AGA IN ACTION
African Union Commission and FAO sign agreement to work together
Addis Ababa, 11 July 2012 ‐ The African Union Commission and the Food and Agriculture organization of the United Nations today signed a memorandum of understanding to work together in the fight against tsetse and the animal trypanosomosis.
Speaking at the ceremony H.E Rhoda Tumusiime -Commissioner for Rural Economy and Agriculture, African Union Commission - noted the importance of all stakeholders working together to create sustainable tsetse and trypanosomosis free areas in the countries affected. She also noted the economic importance this disease has in Africa. “Almost a third of the food in the continent can be attributed to the livestock sector. The fact that this disease affects livestock, then you can only imagine its impact on the food chain,” she said. The presence of the disease threatens human and livestock health and impairs agricultural production, with consequences on the whole rural development, sustainable agriculture and reduces efficacy of actions addressing poverty alleviation in sub-Saharan Africa. Currently, total losses caused by the disease to the sub-Saharan livestock and agricultural sector are valued at USD 4.5 billion annually.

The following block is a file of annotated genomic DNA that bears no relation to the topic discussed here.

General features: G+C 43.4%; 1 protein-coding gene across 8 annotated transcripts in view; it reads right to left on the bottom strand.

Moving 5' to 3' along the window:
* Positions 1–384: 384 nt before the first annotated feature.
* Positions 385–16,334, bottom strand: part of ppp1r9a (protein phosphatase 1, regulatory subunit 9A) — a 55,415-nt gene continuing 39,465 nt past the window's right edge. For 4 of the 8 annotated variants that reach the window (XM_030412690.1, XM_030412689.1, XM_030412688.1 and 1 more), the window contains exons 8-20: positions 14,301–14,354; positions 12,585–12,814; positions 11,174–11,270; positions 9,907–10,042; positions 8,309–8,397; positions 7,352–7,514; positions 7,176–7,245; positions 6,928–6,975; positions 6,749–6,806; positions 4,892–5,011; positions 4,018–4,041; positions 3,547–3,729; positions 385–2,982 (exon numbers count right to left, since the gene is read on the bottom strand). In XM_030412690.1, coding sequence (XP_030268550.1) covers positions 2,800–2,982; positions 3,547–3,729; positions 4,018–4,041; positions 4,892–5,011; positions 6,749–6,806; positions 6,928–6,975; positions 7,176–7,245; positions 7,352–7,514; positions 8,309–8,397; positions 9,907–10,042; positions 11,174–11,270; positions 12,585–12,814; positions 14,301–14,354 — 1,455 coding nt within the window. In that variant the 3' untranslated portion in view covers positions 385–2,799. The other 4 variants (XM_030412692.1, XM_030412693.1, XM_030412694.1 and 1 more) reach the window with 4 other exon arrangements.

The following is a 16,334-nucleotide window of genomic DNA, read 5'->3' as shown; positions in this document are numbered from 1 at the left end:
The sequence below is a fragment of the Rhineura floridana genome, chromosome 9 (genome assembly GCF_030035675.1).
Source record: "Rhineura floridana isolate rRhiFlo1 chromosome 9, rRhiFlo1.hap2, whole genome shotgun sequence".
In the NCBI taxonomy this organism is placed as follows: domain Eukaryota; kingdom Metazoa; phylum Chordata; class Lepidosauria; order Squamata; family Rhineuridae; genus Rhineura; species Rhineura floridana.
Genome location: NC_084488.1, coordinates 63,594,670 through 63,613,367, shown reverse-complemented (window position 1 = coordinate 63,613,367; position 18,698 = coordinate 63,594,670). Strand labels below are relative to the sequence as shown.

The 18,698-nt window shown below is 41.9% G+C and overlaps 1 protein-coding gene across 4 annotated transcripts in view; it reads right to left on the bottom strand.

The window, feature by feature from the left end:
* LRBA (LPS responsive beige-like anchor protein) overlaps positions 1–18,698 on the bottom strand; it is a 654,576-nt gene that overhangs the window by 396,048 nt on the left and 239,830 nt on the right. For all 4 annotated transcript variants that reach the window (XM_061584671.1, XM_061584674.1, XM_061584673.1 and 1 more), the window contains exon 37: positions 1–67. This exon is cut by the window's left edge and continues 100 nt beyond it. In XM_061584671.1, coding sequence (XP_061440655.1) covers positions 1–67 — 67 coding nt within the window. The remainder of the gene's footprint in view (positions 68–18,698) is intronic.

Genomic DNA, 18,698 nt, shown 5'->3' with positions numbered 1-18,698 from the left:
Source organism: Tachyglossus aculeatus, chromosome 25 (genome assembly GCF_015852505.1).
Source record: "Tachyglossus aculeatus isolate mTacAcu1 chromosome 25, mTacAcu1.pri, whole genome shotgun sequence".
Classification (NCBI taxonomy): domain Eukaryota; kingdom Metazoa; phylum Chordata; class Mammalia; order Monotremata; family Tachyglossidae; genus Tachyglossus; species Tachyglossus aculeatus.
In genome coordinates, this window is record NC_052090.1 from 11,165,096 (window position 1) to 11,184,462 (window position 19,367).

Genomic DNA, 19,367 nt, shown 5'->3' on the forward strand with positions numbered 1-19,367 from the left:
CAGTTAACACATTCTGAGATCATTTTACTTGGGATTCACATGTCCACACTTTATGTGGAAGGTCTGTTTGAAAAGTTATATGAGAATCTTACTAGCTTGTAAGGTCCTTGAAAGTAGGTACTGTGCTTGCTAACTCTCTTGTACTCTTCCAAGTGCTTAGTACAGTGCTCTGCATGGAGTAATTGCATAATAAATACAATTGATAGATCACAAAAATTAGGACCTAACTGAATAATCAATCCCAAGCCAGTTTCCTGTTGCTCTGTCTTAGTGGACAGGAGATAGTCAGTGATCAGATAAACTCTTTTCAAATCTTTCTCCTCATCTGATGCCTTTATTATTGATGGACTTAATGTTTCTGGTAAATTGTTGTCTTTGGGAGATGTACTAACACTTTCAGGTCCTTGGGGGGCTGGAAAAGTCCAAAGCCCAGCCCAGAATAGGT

In this agreement the AU and FAO have agreed to work together in mobilizing and coordinating activities aimed at increasing the control of animal African trypanosomosis. This agreement is an important step forward in consolidating the gains made in the Pan African Tsetse and Trypanosomiasis Eradication Campaign (PATTEC). The main goal of the PATTEC is to eliminate tsetse flies from the continent and, with them, to eliminate most animal trypanosomes that cause the disease.
Dr. Castro Camarada - FAO Representative to the Africa Union –stressed that the memorandum of understanding was a great step forward in the implementation of PATTEC initiative. “This agreement strengthens our collaboration and paves the way for our increased cooperation while providing a solid basis for joint actions,” he said. FAO, he added, had over 50 years experience in animal trypanosomosis and tsetse control and therefore brought with it a wealth of knowledge in this partnership.